Harshvardhan Kapoor shuffled his way into Hindi cinema with the reincarnation romance Mirzya in 2016. The blandness and diffidence that define Kapoor’s screen persona make him a good fit for Bhavesh Joshi Superhero, but these qualities also ensure that his character gets more interesting only when he puts on a mask and hides his identity to ensure justice through vigilante methods.

The movie isn’t even named after Kapoor’s character, but after that of his collaborator. Bhavesh Joshi (Priyanshu Painyuli) and Sikandar (Kapoor) are friends who want to do something about the rotten state of affairs in Mumbai. Inspired by an India Against Corruption-type social movement, they set up a YouTube channel called Insaaf TV. Their faces concealed by brown paper bags, the friends target indiscriminate tree cutting, public urination and drivers going down the wrong way on no-entry streets. Sikandar outgrows the channel and gets ready to relocate to America, but Bhavesh remains committed to the cause. When a resident tips off Bhavesh about water being pilfred from the municipal supply line, Bhavesh stumbles onto a racket that goes all the way to the top and involves a state minister (Nishikant Kamat).

Bhavesh Joshi Superhero (2018).

Sikandar gets tangled in Bhavesh’s mission without wanting to. Sikandar’s ambivalence towards and gradual acceptance of Bhavesh’s zeal allow Motwane and co-writers Anurag Kashyap and Abhay Koranne to deconstruct the mythology of the comic book superhero. In one nifty scene, a police sketch of the masked avenger who has attacked a water theft centre serves as shorthand to establish how the Bhavesh Joshi mythos is being built, one blow at a time.

Another reference to a classic Hollywood production nicely ties Bhavesh Joshi Superhero to the film noir genre. Sikandar acquires a bandage on his nose after a brawl, which is a visual homage to Jack Nicholson’s fumbling detective from Chinatown (1974). A more obvious element links Nicholson’s character Jake Gittes to Sikandar – Gittes is investigating a scam that involves the diversion of water supply and lucrative real estate.

Yet another tribute, however, undermines Bhavesh Joshi Superhero’s ambition to be a vigilante movie that is rooted in realism and at a remove from previous fantasy-laden endeavours. The Dark Knight (2008) casts a long shadow over Bhavesh Joshi Superhero, especially in the debates surrounding the ethics of vigilantism and the efficacy of taking on a well-entrenched criminal enterprise. But the local production is far less effective in creating a template that future movies could follow.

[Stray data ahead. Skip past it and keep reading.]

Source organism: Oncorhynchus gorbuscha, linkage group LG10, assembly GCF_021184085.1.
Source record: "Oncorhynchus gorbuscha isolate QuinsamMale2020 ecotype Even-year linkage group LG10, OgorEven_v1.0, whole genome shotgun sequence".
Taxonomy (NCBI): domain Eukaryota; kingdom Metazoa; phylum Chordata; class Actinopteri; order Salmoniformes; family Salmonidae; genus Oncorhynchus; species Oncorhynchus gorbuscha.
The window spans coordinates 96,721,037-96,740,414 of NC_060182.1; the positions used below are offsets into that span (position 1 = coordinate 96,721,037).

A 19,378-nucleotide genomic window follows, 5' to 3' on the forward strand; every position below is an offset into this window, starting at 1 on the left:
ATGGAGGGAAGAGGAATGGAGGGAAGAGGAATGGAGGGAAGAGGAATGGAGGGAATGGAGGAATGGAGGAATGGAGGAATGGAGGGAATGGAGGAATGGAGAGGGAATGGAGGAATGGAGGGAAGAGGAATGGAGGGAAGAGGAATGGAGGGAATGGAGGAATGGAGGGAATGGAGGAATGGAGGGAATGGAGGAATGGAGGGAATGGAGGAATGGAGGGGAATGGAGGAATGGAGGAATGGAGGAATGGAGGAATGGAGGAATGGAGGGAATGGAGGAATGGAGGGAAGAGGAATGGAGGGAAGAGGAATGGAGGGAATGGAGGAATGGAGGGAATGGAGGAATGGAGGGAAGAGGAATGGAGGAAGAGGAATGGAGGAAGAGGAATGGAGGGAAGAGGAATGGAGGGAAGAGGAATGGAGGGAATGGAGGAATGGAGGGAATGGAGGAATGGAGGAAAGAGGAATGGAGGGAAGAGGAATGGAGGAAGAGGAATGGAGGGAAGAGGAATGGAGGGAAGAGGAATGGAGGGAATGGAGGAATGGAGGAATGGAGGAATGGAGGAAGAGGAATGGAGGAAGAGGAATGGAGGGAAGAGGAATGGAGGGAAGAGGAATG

Bhavesh Joshi Superhero works beautifully until the interval point before gradually losing its way to laboured plotting, implausible twists and banal moralising. Motwane sets up his characters and themes with tremendous economy and intelligence up until the point where Sikandar has embraced his inner Bhavesh Joshi. As Sikandar stumbles along in his attempt to get to the source of the water mafia, the 153-minute movie moves further away from the cold logic that powered the pre-interval section and collapses into a hodge-podge of training montages and unconvincing acts of payback.

The absence of any actual superheroic qualities in Sikandar combines with his social isolation to make his achievements questionable, if not a flight of fantasy. For all its attempts to root the events in the problems facing Mumbai, the movie exists in the same kind of vacuum in which superheroes and vigilantes from graphic novels thrive. The Insaaf TV activists have no engagement with other civic or political movements in Mumbai. The news media that usually exposes scams and corruption plays the role of background noise in the movie. The vigilantes function in solitude, without the benefit of a family or the semblance of a community to make their activism meaningful.

Bhavesh Joshi Superhero (2018). Image credit: Phantom Films/Eros International.

Bhavesh and Sikandar seem to be orphans who share an apartment and are soldered together in a bromantic relationship. Sikandar does have a girlfriend, Sneha (Shreiyah Sabarwal), but she is ornamental and disappears from view soon after entering the frame.

Even as the movie leaps off the cliff, Motwane comes up with some bravura set pieces, including a chase sequence involving motorcycles, a local railway train and some nifty stunts. Siddharth Diwan’s striking cinematography – much of which unfolds in the night-time and in the rain – captures Mumbai in all its grimy glory. The recurring motif of the colour red enlivens the unrelenting darkness that threatens to swallow up Bhavesh and Sikandar.

The movie puts Mumbai’s locations to excellent use, but the city itself fades into the background as an inspiration for righteous law-breaking. For all its promises of looking at Mumbai’s seemingly intractable problems with a fresh eye, Bhavesh Joshi Superhero offers solutions that are far removed from reality. The film moves away from common sense as it descends into genre territory. It doesn’t help that its leading man fails to take audiences along.

The story’s real superhero isn’t Harshvadhan Kapoor’s dull Sikandar, but Priyanshu Painyuli’s passionate Bhavesh. Painyuli plays Bhavesh with real feeling, and the exact moment of the film’s descent can be pinpointed to the moment when his character cedes ground to Sikandar. The myth takes over the man, but Painyuli ensures that the man matters too.

Priyanshu Painyuli in Bhavesh Joshi Superhero (2018). Image credit: Phantom Films/Eros International.